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The Xtra Historic Moment: Iwabuchi Reflects on Winning the Golden Ball Award "I Thought It Was a Joke"

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Prince Jean

Jun 25, 2024

The World Cup Throwback

Every day, XtrAfrica highlights a World Cup record. Today’s spotlight is on Mana Iwabuchi, whose brilliance at the 2008 U-17 Women's World Cup earned her the Golden Ball award. Credit:FIFA

Mana Iwabuchi, renowned for her mesmerizing dribbling skills, defense-splitting passes, and goalscoring prowess, captivated fans at the inaugural FIFA U-17 Women’s World Cup in 2008. Despite Japan's quarter-final exit to England, her exceptional performances earned her the prestigious Golden Ball award. In a candid interview with FIFA, Iwabuchi shares her memories, career highlights, and thoughts on the future of women's football.

Iwabuchi's talent was evident from the beginning. Her outstanding performance in the U-17 World Cup showcased her as a rising star, despite Japan’s early exit. Reflecting on that tournament, she says, “That was my first international tournament, so everything was fresh and exciting. Winning the Golden Ball was a surreal experience; I thought it was a joke.”

After her breakthrough, Iwabuchi became a fixture in Japan’s national team. She was instrumental in Japan’s triumph at the 2011 FIFA Women’s World Cup, becoming the youngest player in the squad. “I was trying desperately to keep up with my older teammates. Winning that trophy felt like they won it for me,” she recalls. Her journey included stints at top clubs such as Bayern Munich, Arsenal, and Tottenham Hotspur, further solidifying her legacy.

Iwabuchi’s career is decorated with numerous accolades, including 90 caps and 37 goals for the national team. She was part of Japan’s squad that reached the finals of the 2012 Women’s Olympic Football Tournament and the 2015 Women’s World Cup. Despite falling short to the USA in both instances, Iwabuchi reflects on the toughness of the competition and the resilience of her team.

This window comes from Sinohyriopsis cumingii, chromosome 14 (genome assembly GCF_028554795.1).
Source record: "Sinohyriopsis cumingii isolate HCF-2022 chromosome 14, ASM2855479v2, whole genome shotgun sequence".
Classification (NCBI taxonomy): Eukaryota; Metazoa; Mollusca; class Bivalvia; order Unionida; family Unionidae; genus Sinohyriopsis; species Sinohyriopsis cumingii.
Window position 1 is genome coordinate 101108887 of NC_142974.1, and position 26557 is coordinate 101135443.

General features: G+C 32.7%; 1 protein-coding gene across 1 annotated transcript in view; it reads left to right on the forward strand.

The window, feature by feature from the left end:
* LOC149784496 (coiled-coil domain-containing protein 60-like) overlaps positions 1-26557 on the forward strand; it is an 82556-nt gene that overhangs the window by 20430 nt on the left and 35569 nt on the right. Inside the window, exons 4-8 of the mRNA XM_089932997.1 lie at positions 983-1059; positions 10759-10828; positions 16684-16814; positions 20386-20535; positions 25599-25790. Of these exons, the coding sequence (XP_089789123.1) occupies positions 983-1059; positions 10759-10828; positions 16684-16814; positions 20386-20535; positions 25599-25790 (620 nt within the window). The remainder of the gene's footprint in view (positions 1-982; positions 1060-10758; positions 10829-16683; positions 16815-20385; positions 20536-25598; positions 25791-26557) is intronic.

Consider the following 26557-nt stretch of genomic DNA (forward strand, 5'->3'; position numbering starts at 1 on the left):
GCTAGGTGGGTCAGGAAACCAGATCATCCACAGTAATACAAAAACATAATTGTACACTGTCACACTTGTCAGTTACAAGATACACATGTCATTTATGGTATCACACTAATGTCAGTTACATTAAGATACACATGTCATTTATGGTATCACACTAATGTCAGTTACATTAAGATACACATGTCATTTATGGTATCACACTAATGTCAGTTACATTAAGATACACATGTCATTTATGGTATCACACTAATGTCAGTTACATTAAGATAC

Announcing her retirement in September 2023, Iwabuchi is now exploring new opportunities, including TV commentary and promoting women’s football. She emphasizes the importance of enjoying the game, advising young players to see tournaments like the U-17 World Cup as stepping stones. “My message to young girls is to just enjoy playing football. Consider this tournament as a stepping stone and enjoy it as much as you can.”

Iwabuchi is optimistic about the future of women's football, especially with the expansion of the U-17 World Cup to 24 teams. She believes that this change will provide more opportunities for young talents worldwide, despite potential disparities in team quality. Reflecting on the 2023 Women’s World Cup final, she praised Spain's victory and expressed her belief in Japan’s potential to reach the pinnacle of world football again.

As she embarks on a new chapter, Iwabuchi is committed to promoting football and inspiring the next generation. “I haven’t fully made up my mind, but I’ve done some TV commentary and activities promoting women’s football. I simply want to have a fulfilling, enjoyable life in retirement,” she says.

Mana Iwabuchi’s journey from a teenage prodigy to a football icon is inspiring. Her career, marked by resilience, talent, and dedication, leaves a lasting legacy. As she continues to contribute to the sport off the pitch, her story remains a beacon of inspiration for young footballers worldwide.

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